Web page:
African Journals Online (AJOL)

    teaching during their undergraduate training, while 100% thought that bedside ... or no attention has been given to the evaluation of bedside teaching. Problem ... of this pilot study was to determine the quality of bedside teaching in one group ...

  6. The evaluation of bedside teaching – an instrument for staff ...

    African Journals Online (AJOL)

    Bedside teaching is the core teaching strategy in the clinical study years of the medical undergraduate degree at the University of the Witwatersrand. ... evaluation questionnaire was developed, based on previously validated peer review questionnaires used in evaluating small group formal classroom-based lectures.

  7. Instrumentation Facility

    Data.gov (United States)

    Federal Laboratory Consortium — Provides instrumentation support for flight tests of prototype weapons systems using a vast array of airborne sensors, transducers, signal conditioning and encoding...

  8. Scientists present their design for Einstein Telescope

    CERN Multimedia

    ASPERA Press Release

    2011-01-01

    Plans shape up for a revolutionary new observatory that will explore black holes and the Big Bang. This detector will ‘see’ the Universe in gravitational waves.   A new era in astronomy will come a step closer when scientists from across Europe present their design study today for an advanced observatory capable of making precision measurements of gravitational waves – minute ripples in the fabric of spacetime – predicted to emanate from cosmic catastrophes such as merging black holes and collapsing stars and supernovae. It also offers the potential to probe the earliest moments of the Universe just after the Big Bang, which are currently inaccessible. The Einstein Observatory (ET) is a so-called third-generation gravitational-wave (GW) detector, which will be 100 times more sensitive than current instruments. Like the first two generations of GW detectors, it is based on the measurement of tiny changes (far less than the size of an atomic nucleus) in the le...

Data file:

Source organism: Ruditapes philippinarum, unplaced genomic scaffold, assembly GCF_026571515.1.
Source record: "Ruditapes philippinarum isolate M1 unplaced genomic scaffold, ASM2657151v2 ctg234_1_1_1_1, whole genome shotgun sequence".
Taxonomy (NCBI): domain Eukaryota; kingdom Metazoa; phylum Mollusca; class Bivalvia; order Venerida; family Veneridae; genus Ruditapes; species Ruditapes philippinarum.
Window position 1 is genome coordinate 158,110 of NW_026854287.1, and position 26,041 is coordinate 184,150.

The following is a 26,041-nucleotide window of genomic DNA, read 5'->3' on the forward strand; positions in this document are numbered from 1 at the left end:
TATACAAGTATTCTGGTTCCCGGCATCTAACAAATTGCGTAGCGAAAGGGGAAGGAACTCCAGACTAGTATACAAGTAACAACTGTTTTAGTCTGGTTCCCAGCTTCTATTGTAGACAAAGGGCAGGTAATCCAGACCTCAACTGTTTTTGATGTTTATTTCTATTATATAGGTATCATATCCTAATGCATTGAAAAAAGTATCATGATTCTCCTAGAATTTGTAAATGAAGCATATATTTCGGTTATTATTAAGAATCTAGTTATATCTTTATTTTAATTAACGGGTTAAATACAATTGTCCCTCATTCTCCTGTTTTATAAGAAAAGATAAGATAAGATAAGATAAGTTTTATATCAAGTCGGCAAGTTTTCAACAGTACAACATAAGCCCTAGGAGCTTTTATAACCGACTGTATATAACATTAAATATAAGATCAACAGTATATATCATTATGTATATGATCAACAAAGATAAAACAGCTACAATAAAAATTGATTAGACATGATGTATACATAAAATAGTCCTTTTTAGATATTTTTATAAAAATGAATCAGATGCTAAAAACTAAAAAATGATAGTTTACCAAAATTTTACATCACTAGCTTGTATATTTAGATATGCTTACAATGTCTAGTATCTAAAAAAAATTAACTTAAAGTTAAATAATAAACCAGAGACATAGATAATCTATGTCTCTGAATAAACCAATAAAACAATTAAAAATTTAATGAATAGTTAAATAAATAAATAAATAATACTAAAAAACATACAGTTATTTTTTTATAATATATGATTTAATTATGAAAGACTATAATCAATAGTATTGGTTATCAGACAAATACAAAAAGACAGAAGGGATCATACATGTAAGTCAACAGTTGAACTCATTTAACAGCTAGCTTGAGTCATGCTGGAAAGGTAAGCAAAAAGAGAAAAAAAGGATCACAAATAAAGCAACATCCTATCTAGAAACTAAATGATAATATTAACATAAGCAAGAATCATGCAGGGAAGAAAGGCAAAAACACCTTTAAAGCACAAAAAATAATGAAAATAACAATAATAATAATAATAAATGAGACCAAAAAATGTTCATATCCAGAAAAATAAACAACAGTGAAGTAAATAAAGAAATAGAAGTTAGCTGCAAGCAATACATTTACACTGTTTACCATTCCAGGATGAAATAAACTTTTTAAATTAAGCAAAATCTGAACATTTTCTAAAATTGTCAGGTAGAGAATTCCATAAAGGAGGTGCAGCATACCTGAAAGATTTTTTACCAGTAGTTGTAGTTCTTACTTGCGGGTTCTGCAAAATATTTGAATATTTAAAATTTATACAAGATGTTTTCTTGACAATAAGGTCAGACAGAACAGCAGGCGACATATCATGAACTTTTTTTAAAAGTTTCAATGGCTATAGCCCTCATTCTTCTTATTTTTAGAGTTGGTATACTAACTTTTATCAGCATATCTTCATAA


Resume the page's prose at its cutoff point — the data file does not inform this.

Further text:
9. Research Staff | Water Power | NREL

    Science.gov (United States)

    Research Staff Research Staff Learn more about the expertise and technical skills of the water power research team and staff at NREL. Name Position Email Phone Anstedt, Sheri Professional III-Writer /Editor/Web Content Sheri.Anstedt@nrel.gov 303-275-3255 Baker, Donald Research Technician V-Electrical